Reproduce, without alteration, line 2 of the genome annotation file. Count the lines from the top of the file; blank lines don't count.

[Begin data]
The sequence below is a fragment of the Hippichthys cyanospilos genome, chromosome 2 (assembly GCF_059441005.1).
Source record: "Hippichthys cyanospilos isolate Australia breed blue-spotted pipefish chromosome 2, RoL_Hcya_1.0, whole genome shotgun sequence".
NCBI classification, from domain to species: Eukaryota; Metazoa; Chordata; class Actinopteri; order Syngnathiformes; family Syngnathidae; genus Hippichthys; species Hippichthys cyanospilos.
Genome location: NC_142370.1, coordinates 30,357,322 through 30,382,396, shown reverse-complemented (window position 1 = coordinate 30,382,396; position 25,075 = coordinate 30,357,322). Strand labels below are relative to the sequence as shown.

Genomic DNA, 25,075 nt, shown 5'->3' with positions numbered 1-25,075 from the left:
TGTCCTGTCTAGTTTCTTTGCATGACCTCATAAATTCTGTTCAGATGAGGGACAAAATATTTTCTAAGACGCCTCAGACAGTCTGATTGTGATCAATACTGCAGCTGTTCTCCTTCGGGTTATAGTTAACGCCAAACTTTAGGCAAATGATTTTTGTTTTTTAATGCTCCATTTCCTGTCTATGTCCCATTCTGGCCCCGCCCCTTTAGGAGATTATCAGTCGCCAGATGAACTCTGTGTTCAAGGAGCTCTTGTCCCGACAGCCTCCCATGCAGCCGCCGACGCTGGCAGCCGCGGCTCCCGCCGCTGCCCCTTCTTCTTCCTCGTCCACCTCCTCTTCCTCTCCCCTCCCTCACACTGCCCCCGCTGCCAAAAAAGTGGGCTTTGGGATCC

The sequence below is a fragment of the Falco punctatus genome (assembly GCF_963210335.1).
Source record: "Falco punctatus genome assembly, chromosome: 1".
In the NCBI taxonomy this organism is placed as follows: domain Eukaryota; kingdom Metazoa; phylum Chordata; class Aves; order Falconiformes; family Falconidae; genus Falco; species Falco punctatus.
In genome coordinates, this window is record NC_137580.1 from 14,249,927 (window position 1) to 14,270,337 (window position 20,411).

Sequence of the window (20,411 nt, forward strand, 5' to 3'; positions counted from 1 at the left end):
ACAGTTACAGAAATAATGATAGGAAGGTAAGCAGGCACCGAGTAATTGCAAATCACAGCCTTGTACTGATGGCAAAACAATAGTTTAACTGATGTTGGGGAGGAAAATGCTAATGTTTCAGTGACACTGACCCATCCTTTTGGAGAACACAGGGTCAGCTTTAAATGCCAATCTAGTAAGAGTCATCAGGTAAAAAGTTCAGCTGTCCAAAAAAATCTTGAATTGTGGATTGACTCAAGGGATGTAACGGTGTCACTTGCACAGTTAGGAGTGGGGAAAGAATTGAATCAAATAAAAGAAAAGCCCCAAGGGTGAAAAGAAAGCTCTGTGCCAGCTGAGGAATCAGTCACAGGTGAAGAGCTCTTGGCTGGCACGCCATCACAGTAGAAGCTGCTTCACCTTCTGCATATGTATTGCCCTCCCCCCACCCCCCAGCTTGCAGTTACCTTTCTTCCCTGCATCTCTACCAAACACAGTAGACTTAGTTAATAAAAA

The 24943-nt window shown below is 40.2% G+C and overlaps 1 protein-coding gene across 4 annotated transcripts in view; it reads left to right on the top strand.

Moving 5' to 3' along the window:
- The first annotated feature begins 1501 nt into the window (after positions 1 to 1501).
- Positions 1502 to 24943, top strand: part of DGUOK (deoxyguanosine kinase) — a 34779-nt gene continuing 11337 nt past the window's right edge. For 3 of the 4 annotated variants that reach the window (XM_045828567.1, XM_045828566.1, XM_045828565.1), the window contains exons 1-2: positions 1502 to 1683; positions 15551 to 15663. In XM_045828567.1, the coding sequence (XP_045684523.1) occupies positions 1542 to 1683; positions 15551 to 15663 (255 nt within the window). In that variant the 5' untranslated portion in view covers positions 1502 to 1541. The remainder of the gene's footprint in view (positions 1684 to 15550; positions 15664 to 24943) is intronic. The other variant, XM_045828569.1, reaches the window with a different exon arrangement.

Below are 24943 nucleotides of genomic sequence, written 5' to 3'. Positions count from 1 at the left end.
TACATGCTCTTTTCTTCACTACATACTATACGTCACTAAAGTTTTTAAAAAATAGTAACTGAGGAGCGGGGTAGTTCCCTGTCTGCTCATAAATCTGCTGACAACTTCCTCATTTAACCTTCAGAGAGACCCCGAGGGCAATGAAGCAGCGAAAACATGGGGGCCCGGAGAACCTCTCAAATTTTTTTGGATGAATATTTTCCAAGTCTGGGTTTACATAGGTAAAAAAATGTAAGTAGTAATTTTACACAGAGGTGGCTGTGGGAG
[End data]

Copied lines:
Source record: "Hippichthys cyanospilos isolate Australia breed blue-spotted pipefish chromosome 2, RoL_Hcya_1.0, whole genome shotgun sequence".